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The Cornish Way reveals historic towns and fishing villages, distinctive landscapes and friendly pubs, as well as a colourful tradition of arts and crafts, festivals and legends throughout Cornwall.

Beginning at Land's End, the 180 miles route passes through the ancient landscape of Penwith with its standing stones and the magnificent Mount's Bay. The island of St. Michael's Mount forms a backdrop as you turn north to Hayle and head inland to the towns and mineral tramways of Cornwall's tin mining heritage. At the modern city of Truro there is a choice to either head for the rugged north coast or turn southwards towards the beautiful scenery and milder climate of the Roseland Peninsula.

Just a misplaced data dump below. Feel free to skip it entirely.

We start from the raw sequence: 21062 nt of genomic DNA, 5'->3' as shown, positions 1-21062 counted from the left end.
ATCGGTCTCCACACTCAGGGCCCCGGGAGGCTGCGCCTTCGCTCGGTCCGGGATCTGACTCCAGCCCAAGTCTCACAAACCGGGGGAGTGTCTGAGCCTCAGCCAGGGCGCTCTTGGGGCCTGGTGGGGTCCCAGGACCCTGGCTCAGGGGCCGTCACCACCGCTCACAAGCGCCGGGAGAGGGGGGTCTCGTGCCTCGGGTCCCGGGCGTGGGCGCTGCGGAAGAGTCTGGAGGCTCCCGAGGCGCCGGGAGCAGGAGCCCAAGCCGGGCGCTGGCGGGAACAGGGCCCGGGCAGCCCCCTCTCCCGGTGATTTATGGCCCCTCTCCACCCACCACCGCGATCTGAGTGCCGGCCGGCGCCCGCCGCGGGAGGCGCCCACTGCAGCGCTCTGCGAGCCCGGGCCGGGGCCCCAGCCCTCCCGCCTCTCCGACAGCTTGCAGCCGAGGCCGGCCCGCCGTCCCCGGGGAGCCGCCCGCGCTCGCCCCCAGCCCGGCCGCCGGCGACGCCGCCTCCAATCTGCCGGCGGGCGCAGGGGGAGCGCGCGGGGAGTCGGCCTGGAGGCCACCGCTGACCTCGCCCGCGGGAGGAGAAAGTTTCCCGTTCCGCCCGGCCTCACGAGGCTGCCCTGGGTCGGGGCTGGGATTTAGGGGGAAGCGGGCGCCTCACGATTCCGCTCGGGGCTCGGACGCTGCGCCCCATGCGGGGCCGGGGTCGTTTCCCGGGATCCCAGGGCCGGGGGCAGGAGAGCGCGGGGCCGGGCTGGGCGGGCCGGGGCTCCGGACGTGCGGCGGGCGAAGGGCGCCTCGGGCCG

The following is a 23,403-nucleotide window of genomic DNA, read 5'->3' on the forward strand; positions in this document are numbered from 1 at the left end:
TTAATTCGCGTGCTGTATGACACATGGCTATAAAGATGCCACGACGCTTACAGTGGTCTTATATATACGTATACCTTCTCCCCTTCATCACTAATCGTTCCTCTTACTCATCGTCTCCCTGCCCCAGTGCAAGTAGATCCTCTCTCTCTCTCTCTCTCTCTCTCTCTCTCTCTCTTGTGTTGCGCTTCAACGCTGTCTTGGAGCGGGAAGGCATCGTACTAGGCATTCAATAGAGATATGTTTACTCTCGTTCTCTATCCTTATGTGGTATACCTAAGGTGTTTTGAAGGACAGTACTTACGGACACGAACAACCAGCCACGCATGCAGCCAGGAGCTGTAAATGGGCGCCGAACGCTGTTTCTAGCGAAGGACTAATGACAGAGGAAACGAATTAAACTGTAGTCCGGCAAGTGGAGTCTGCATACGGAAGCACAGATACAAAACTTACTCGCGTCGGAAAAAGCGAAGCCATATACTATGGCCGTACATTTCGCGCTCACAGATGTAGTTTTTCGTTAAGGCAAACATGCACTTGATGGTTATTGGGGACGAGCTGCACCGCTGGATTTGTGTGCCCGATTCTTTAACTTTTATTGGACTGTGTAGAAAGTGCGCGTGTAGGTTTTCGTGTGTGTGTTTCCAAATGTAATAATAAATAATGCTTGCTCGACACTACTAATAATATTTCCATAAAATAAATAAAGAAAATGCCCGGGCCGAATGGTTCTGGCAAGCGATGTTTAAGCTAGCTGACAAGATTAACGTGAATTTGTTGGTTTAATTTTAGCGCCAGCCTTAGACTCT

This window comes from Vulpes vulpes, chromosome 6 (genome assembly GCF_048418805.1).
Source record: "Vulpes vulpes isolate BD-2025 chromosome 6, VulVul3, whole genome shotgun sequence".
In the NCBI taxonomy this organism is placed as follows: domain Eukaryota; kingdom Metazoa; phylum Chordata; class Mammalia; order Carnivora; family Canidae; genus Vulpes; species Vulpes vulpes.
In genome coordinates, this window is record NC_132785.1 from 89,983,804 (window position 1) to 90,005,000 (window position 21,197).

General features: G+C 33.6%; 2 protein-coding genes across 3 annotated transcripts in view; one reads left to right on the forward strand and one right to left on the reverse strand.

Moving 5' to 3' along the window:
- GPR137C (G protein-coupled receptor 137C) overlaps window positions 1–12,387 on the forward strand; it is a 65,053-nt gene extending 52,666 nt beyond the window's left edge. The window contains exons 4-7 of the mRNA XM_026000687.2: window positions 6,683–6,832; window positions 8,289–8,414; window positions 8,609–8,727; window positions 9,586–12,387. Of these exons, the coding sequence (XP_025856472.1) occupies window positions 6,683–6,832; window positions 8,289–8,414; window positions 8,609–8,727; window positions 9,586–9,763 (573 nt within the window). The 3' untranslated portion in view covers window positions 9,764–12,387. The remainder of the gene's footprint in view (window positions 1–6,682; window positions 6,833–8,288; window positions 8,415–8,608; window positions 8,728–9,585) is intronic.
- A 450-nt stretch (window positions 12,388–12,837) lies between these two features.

The northern route passes through quiet countryside and small villages as it makes its way to the north coast's renowned sandy beaches, popular with families and surfers, before joining the stunning Camel Trail at Padstow. The southern route crosses the River Fal via the King Harry Ferry and, following lush river valleys, it meanders back and forth to the coast before reaching the contrasting lunar landscapes of mid-Cornwall. Here you will find the intriguing white 'Alps' and Mediterranean blue lakes left by the china clay industry.

The routes converge at Bodmin and head towards the 'roof of Cornwall', with its remote moorland, granite tors and sweeping vistas. On leaving the moors there is a more challenging route past some of Cornwall's highest cliffs, or a gentler inland option to the holiday resort of Bude.

Information courtesy of Sustrans

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